Eczema and Allergies: Understanding the Connection

As a parent, I’ve faced the tough challenges of dealing with my child’s eczema. The constant flare-ups, the search for the right treatments, and the fear of it being linked to allergies can be overwhelming. But what if I told you that eczema and allergies are closely linked? This connection could be the key to helping your child feel better.

Eczema, also known as atopic dermatitis, is a chronic skin condition that often starts in early childhood. It can be triggered by many things, including environmental irritants and stress. But recent studies show that allergies may also play a big part in making eczema worse.

Key Takeaways

  • Up to 80% of children with eczema develop allergies like hay fever or asthma later in life.
  • Eczema is often the first step in the “atopic march” – a progression from eczema to food allergies, then to asthma and inhalant allergies.
  • People with eczema have a higher risk of developing allergies due to a predisposition called “atopy.”
  • Genetics and environmental factors like skin barrier dysfunction and immune system imbalances contribute to the link between eczema and allergies.
  • Identifying and avoiding allergen triggers can help manage both eczema and allergic symptoms.

The Atopic March: From Eczema to Allergies

Eczema, also known as atopic dermatitis, is often the first sign of the “atopic march”. This is the progression from eczema to food allergies, hay fever, and asthma. Researchers are still debating whether the skin barrier defect leads to allergies, or if allergies cause the skin barrier to become defective.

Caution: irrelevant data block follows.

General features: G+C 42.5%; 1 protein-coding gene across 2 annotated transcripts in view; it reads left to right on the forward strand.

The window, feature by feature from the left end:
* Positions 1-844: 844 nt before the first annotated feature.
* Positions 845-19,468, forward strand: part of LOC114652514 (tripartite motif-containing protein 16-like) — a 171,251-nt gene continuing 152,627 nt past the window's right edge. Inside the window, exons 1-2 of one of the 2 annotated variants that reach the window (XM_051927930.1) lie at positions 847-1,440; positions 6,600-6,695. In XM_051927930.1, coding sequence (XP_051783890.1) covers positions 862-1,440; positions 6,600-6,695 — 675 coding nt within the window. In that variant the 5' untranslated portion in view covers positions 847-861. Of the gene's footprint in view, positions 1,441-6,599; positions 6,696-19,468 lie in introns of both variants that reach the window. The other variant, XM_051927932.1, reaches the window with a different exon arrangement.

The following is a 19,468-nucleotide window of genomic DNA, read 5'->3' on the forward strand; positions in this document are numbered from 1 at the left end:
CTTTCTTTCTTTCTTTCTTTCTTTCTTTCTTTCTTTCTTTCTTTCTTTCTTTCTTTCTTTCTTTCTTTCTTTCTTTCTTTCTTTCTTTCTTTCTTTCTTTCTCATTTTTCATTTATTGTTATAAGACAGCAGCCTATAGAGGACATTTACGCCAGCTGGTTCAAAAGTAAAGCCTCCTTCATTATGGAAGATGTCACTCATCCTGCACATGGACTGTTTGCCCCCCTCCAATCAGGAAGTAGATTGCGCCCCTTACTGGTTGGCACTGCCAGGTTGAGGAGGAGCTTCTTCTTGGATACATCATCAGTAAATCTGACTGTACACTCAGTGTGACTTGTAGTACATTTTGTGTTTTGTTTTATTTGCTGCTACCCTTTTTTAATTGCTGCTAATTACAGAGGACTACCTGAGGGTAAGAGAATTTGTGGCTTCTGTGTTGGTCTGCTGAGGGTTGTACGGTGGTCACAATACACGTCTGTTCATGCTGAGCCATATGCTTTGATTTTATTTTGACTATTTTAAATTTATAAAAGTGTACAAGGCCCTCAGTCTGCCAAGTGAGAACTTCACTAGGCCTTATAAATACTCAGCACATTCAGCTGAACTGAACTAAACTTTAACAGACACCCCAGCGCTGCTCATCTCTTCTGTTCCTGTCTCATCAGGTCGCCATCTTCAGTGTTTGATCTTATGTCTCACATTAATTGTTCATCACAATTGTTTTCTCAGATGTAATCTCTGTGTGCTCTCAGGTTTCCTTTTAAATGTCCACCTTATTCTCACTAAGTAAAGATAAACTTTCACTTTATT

The Chicken-or-the-Egg Debate

Some think a defective skin barrier lets allergens into the skin, causing an allergic reaction. Others believe an overactive immune system harms the skin barrier, leading to eczema. The truth likely falls somewhere in between, with genetics and environment playing a role in both eczema and allergies.

Genetic and Environmental Factors

Genetic changes in the filaggrin gene can make skin more prone to atopic dermatitis. But these changes don’t directly increase the risk of asthma or other allergies. Other genes, like the thymic stromal lymphopoietin gene, are linked to asthma risk.

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Exposure to pollution, tobacco smoke, and certain viruses can also raise the risk of moving from eczema to allergies. Understanding how genes and environment interact is key to tackling eczema and allergies.

“One in three children with atopic dermatitis (AD) will develop asthma or allergic rhinitis. Over 50% of children with severe AD develop asthma.”

The atopic march is a well-known pattern, showing many kids with eczema go on to develop other allergies. By tackling the root causes, doctors aim to stop or manage allergies in those with eczema.

Skin Barrier Defects and Eczema